Comparing Figures 1 and 2 implies that only a very tiny percentage of claims result in Tribunal hearings which also award monetary compensation. This is confirmed by Figure 3 which shows the number of cases with various outcomes.
On average over the last 11 years, 71% of sex discrimination claims have either been withdrawn, dismissed, discontinued or “struck-out” . The bulk of the remainder (24%) were addressed by ACAS “Conciliated Settlements”. A tribunal hearing was held for only 5% of sex discrimination claims, 3% unsuccessful and 2% successful. Hence, the monetary awards indicated by Figure 2 will relate largely to the latter 2%.
ACAS Conciliated Settlements will often involve a monetary payment negotiated and agreed between the claimant and the company, mediated by ACAS. In fact, where this is the case, ACAS claim that the complainant successfully receives the agreed sum far more frequently than when the case goes to a Tribunal hearing to resolve the dispute. (But I guess ACAS is bound to talk-up the efficacy of their own services).
The actual percentage of claims resulting in a monetary award is therefore unknown, but does not exceed 26% and is likely to be rather smaller. Thus, the likelihood of monetary compensation is not particularly favourable, and perhaps that fact is driving the reduction in the number of claims.
Data relating to monetary compensation is known only for awards resulting from Tribunal hearings, and it is to these data that Figures 4, 5 and 6 which follow relate.
A small number of people “win big”, as illustrated by Figure 4 which shows the maximum award made in each year. It is women who tend to get the really big six-figure awards, but there are very few of these. As regards the average award per year, there is little difference between the sexes (Figure 5). Averaging the awards to men in years 2015/16 and 2016/17 makes this equity clearer.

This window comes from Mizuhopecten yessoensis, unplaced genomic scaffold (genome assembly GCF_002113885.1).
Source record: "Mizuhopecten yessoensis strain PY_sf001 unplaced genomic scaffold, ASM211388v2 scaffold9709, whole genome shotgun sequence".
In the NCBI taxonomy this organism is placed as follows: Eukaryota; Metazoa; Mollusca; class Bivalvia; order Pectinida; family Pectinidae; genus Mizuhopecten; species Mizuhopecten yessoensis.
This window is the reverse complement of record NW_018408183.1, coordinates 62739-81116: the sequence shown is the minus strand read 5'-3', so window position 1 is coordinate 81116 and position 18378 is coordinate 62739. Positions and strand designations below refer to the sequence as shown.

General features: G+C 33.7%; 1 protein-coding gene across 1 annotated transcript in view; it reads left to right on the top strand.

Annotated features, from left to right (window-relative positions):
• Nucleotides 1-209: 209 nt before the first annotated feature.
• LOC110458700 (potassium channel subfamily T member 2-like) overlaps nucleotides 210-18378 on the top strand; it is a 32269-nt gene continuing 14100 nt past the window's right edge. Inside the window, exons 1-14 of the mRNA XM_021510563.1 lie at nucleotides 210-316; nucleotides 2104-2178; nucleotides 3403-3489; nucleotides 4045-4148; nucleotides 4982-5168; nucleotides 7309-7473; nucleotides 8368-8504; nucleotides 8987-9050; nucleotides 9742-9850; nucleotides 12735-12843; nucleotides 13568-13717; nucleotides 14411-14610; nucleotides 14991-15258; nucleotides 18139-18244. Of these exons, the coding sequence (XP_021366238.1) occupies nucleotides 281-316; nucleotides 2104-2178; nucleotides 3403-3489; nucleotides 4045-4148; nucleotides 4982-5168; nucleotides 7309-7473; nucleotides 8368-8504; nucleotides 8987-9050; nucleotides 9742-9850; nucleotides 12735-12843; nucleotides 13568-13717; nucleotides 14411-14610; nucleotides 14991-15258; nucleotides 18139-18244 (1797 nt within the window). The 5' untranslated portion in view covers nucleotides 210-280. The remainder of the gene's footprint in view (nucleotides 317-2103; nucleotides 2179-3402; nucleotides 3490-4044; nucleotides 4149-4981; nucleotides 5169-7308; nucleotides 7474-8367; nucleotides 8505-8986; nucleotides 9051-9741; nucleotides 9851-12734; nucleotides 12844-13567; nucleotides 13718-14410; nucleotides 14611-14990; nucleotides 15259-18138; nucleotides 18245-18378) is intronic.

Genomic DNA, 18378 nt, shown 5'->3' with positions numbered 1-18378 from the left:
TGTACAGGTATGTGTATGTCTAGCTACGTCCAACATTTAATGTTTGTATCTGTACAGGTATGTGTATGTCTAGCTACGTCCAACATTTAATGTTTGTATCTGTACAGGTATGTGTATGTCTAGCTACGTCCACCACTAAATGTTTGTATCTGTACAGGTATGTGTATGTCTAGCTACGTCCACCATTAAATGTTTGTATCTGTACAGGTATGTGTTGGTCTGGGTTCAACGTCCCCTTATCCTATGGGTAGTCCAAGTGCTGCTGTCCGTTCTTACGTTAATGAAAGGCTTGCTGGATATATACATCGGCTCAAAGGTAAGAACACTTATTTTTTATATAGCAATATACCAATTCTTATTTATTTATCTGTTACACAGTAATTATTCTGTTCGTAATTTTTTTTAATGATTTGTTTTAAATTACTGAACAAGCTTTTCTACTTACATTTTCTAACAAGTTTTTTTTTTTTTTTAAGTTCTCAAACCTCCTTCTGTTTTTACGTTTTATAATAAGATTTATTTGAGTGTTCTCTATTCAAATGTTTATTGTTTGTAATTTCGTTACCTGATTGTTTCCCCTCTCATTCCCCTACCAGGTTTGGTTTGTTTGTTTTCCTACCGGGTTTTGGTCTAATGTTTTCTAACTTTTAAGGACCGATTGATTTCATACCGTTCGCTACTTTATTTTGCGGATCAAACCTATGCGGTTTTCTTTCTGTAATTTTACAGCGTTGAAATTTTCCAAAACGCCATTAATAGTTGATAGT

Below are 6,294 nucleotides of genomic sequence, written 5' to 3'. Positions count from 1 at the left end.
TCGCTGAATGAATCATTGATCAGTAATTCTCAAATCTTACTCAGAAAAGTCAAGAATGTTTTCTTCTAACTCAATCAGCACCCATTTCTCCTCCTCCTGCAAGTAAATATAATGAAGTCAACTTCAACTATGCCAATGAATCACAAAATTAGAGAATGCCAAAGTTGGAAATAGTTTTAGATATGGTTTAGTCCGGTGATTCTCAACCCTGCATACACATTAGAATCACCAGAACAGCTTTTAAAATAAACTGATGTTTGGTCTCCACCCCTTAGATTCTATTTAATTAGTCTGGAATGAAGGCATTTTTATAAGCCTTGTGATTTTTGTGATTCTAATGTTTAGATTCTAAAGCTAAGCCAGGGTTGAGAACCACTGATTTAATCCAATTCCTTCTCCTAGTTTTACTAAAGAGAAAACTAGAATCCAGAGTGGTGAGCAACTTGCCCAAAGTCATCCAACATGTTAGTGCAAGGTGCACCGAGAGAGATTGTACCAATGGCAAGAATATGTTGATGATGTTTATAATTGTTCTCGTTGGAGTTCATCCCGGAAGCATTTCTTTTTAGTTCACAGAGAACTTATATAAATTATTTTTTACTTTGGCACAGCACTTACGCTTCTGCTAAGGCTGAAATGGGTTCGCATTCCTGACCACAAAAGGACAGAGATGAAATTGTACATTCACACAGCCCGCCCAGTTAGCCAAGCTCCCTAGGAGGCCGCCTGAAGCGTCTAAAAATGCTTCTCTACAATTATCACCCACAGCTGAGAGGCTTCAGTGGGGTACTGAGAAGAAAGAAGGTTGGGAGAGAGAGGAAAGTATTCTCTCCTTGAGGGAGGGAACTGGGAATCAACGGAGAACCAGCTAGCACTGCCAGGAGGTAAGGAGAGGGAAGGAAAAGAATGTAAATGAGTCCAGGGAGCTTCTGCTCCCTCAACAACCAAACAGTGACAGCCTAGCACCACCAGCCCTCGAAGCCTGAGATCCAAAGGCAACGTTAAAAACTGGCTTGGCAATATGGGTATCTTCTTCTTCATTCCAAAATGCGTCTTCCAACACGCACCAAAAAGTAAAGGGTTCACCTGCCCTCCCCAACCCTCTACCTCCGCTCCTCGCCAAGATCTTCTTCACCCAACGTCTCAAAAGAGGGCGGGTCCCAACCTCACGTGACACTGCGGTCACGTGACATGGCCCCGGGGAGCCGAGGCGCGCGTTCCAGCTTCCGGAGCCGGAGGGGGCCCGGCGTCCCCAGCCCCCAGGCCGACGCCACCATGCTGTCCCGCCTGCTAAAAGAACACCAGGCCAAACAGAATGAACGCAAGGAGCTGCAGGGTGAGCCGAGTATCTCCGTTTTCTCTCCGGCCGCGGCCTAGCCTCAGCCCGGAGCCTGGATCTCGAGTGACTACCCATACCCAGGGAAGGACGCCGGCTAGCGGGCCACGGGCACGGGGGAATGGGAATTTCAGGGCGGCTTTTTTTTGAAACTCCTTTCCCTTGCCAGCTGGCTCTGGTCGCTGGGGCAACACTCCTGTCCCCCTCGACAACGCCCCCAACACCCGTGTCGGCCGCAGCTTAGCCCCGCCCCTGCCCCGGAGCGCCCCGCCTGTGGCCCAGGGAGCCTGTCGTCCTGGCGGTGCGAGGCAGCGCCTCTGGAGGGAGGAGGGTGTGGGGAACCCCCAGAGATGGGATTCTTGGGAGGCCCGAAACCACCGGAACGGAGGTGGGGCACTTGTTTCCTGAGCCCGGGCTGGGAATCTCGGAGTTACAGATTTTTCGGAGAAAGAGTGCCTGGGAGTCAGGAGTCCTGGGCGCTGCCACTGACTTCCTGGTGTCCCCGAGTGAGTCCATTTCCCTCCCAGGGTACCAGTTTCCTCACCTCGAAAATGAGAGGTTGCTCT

However, there are far more monetary awards made to women than to men for sex discrimination (Figure 2) and this applies at every award level, from less than £1000 to more than £50,000 (Figure 6).
Finally, there is the issue of the number of initial applicants by sex, and whether this displays the same skew as seen in the number of Tribunal awards, Figures 2 and 6. For this I use the most recently obtained data (FOIA 190918030). There is a difficulty in comparing directly the data on applicants per year and the data on disposals per year – because of the time delay between a complaint and settlement of the case. The number of “accepted claims by gender” were provided for the six years 2013/14 to 2018/19. The total numbers of accepted claims over this six year period for each sex are shown in Table 1. The Table also gives the total number of cases completed (disposals) over the same period, by sex.
Table 1: Total Claims and Disposals Over the Six Years 2013/14 to 2018/19
|Number of Accepted Claims||38,666||12,781||3.0|
|Number of Disposals||40,541||7,201||5.6|
Oddly, whilst there are three women to every man making a complaint, what comes out of the back-end of the sausage machine are disposals for 5.6 women to every man. Table 1 suggests that many complaints by men are getting lost, without any recognised outcome. A possible partial explanation is that quite a large number of disposals are listed as “gender not known”. However, it seems improbable that these “unknown gender” cases will be overwhelmingly men when the cases going through the system are strongly dominated by women.